Friday, May 28, 2010
Written by John Dale
(With Memorial Day on Monday, next week's Coin Monday is appearing here early. -- The Heritage Blog)
It’s just about World Cup time, when the greatest footballers from around the globe put on the national uniforms to seek out glory. Like just about every other World Cup tournament, this go-round has had its controversies. The host country! The Thierry Henry handball incident! The anthem! (Though you’d never hear me complaining about the opportunity to see...I mean, listen to Shakira.)
All of these seem pretty trivial, though, compared to the controversy when the United States was chosen to host the World Cup in 1994. At the end of the 1980s, when the selection was made, there was no prominent professional “football” league (as the rest of the world understood it) in the United States, and the country hadn’t qualified for the World Cup since 1950.
The U.S. national team qualified for the 1990 World Cup, however, starting a streak of World Cup appearances that will continue in South Africa. Major League Soccer, which had its roots in the 1994 World Cup bid, is going strong and expanding. And the 1994 World Cup left a numismatic legacy for U.S. collectors as well: a trio of commemoratives.
The middle coin of the set is a silver dollar, a proof example of which appears in the June Long Beach U.S. Coin Auction. On the obverse, two players are pursuing a ball; no word on whether the player wearing number 7 is going to flop and get the player wearing number 10 stuck with a spurious red card. The reverse is a shared reverse among all three coins, with the official logo of the 1994 World Cup squarely in the middle.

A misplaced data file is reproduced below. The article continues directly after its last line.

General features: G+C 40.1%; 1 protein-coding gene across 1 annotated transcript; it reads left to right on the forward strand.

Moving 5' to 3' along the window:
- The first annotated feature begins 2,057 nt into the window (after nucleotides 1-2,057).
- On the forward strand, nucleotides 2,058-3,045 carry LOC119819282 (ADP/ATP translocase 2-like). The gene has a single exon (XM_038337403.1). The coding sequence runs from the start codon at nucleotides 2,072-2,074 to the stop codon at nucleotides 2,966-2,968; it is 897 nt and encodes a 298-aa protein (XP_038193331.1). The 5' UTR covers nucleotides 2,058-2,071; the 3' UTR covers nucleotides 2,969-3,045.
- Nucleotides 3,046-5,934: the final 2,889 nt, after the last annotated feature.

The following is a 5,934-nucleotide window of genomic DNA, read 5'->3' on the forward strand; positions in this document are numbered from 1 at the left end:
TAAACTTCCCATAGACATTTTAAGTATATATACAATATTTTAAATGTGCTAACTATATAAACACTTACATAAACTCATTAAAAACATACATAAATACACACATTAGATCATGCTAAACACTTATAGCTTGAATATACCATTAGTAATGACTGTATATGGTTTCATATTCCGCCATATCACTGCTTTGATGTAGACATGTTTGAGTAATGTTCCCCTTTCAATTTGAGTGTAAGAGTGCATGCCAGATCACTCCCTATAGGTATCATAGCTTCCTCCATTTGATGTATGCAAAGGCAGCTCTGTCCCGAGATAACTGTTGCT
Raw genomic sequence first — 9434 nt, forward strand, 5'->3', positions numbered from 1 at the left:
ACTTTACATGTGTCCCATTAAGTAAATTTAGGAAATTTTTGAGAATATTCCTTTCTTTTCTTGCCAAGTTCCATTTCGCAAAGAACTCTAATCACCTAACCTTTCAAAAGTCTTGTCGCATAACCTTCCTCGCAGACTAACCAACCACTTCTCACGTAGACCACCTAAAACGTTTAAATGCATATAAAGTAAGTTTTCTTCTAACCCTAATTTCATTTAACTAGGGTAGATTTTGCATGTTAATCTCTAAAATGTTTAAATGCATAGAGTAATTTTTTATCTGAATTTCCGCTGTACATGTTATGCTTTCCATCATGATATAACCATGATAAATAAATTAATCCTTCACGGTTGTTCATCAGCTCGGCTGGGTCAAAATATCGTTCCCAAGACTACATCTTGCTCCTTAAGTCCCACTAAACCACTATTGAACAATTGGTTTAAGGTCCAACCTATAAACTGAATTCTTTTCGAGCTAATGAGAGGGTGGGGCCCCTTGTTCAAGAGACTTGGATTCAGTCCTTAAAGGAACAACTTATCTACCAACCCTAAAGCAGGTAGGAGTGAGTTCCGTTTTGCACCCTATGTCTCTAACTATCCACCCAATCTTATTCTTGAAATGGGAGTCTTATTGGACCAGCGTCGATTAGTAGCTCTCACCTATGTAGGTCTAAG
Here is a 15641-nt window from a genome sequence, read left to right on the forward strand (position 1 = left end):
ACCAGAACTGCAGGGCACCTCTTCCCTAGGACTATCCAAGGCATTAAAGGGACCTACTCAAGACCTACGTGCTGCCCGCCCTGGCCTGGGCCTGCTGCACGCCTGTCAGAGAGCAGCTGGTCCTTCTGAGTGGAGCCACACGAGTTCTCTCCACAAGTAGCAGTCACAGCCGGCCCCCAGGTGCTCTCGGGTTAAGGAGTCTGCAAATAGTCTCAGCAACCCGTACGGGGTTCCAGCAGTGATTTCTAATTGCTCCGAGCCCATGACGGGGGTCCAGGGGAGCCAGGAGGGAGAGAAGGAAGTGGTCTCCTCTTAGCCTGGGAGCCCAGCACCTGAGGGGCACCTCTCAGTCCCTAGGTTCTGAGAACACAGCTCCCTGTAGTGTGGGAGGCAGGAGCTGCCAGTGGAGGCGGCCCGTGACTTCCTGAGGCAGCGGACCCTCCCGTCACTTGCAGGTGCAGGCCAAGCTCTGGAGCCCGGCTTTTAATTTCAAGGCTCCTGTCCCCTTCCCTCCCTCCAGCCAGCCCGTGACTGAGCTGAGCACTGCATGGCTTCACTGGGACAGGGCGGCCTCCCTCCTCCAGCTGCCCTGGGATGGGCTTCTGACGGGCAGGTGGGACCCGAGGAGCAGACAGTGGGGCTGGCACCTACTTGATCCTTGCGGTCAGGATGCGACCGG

The silver dollar proved extremely popular, with more than half a million proofs sold. The less expensive clad half dollar did even better, with a slightly greater number of proofs and more than twice as many uncirculated-finish coins in the final tally. Even the gold half eagle, notable for showing the World Cup trophy almost alone on its obverse, sold better in proof format than any commemorative half eagle issue had in the previous four years.
While the Dallas experience has evolved from World Cup action in the Cotton Bowl to Major League Soccer in Pizza Hut Park, the 1994 World Cup commemorative coins offer reminders of how “the beautiful game” was reborn in the United States. If the World Cup ever returns to the United States (2018? 2022?), perhaps commemorative coins will come again; if so, I hope the designs are worthy of celebration.
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